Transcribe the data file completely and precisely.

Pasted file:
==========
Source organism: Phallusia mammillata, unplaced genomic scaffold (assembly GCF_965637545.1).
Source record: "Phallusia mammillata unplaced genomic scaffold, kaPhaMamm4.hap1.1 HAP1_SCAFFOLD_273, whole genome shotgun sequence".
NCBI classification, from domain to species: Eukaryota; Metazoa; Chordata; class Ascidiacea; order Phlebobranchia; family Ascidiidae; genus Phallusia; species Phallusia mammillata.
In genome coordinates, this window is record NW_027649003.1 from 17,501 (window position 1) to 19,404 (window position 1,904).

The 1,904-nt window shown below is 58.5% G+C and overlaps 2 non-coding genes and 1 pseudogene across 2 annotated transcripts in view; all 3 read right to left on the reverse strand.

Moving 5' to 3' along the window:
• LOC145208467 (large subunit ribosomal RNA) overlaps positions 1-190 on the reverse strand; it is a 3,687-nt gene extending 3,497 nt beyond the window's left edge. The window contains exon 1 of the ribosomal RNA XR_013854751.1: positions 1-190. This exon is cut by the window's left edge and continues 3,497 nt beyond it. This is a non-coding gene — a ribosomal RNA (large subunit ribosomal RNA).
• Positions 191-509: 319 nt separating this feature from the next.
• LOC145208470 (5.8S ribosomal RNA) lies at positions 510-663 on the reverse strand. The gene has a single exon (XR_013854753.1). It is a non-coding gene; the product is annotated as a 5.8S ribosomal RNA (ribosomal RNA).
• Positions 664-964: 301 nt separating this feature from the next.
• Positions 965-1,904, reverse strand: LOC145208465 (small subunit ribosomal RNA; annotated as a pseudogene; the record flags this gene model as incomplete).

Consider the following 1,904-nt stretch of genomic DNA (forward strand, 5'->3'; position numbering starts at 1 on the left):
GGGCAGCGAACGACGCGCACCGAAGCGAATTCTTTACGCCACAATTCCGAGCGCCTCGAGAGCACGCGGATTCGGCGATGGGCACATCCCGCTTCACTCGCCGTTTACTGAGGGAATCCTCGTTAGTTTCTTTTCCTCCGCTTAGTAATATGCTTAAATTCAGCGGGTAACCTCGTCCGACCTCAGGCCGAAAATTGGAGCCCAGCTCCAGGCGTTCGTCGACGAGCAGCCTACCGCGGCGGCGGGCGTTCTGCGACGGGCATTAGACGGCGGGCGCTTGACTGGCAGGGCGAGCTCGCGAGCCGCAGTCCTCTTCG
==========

Source organism: Phallusia mammillata, unplaced genomic scaffold (assembly GCF_965637545.1).
Source record: "Phallusia mammillata unplaced genomic scaffold, kaPhaMamm4.hap1.1 HAP1_SCAFFOLD_273, whole genome shotgun sequence".
NCBI classification, from domain to species: Eukaryota; Metazoa; Chordata; class Ascidiacea; order Phlebobranchia; family Ascidiidae; genus Phallusia; species Phallusia mammillata.
In genome coordinates, this window is record NW_027649003.1 from 17,501 (window position 1) to 19,404 (window position 1,904).

The 1,904-nt window shown below is 58.5% G+C and overlaps 2 non-coding genes and 1 pseudogene across 2 annotated transcripts in view; all 3 read right to left on the reverse strand.

Moving 5' to 3' along the window:
• LOC145208467 (large subunit ribosomal RNA) overlaps positions 1-190 on the reverse strand; it is a 3,687-nt gene extending 3,497 nt beyond the window's left edge. The window contains exon 1 of the ribosomal RNA XR_013854751.1: positions 1-190. This exon is cut by the window's left edge and continues 3,497 nt beyond it. This is a non-coding gene — a ribosomal RNA (large subunit ribosomal RNA).
• Positions 191-509: 319 nt separating this feature from the next.
• LOC145208470 (5.8S ribosomal RNA) lies at positions 510-663 on the reverse strand. The gene has a single exon (XR_013854753.1). It is a non-coding gene; the product is annotated as a 5.8S ribosomal RNA (ribosomal RNA).
• Positions 664-964: 301 nt separating this feature from the next.
• Positions 965-1,904, reverse strand: LOC145208465 (small subunit ribosomal RNA; annotated as a pseudogene; the record flags this gene model as incomplete).

Consider the following 1,904-nt stretch of genomic DNA (forward strand, 5'->3'; position numbering starts at 1 on the left):
GGGCAGCGAACGACGCGCACCGAAGCGAATTCTTTACGCCACAATTCCGAGCGCCTCGAGAGCACGCGGATTCGGCGATGGGCACATCCCGCTTCACTCGCCGTTTACTGAGGGAATCCTCGTTAGTTTCTTTTCCTCCGCTTAGTAATATGCTTAAATTCAGCGGGTAACCTCGTCCGACCTCAGGCCGAAAATTGGAGCCCAGCTCCAGGCGTTCGTCGACGAGCAGCCTACCGCGGCGGCGGGCGTTCTGCGACGGGCATTAGACGGCGGGCGCTTGACTGGCAGGGCGAGCTCGCGAGCCGCAGTCCTCTTCG